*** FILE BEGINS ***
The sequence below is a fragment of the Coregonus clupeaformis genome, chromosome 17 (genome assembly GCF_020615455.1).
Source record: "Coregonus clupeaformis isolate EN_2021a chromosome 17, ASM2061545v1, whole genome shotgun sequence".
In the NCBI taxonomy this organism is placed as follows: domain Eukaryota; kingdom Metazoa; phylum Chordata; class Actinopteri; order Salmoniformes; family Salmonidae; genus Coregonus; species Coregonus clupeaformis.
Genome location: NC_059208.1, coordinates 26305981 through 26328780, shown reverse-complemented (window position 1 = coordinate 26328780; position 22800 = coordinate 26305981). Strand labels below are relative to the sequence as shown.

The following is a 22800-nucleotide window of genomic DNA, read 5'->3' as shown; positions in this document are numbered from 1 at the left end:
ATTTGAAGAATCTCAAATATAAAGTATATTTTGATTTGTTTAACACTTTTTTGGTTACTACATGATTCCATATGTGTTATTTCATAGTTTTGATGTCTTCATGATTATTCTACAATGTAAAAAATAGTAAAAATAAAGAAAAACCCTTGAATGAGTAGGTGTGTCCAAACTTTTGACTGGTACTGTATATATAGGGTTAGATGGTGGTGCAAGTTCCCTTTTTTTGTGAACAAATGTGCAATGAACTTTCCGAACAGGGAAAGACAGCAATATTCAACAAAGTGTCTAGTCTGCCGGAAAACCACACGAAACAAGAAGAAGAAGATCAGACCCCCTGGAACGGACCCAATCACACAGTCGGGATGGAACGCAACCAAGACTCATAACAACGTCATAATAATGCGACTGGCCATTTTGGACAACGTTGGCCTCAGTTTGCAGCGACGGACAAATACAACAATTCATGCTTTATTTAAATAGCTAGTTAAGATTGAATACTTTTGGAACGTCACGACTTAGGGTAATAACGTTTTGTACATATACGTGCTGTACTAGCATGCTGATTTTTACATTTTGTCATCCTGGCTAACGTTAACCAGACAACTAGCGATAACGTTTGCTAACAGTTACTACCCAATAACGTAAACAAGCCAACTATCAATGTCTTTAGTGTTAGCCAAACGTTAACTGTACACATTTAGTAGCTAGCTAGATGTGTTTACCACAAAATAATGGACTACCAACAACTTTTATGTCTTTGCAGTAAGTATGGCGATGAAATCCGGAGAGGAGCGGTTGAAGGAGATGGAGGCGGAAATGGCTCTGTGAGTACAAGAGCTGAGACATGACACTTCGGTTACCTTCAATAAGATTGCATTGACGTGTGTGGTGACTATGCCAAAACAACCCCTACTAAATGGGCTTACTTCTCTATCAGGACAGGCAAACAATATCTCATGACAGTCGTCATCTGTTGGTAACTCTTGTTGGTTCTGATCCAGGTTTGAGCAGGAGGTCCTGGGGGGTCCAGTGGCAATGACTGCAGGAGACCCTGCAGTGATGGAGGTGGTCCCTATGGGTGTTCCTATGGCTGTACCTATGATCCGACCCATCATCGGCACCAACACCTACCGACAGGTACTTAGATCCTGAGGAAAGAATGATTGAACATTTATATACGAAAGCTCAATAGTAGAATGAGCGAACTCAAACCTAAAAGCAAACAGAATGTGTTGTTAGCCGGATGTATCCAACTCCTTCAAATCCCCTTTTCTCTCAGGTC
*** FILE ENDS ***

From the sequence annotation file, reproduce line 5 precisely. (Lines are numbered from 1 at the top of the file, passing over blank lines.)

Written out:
The following is a 22800-nucleotide window of genomic DNA, read 5'->3' as shown; positions in this document are numbered from 1 at the left end: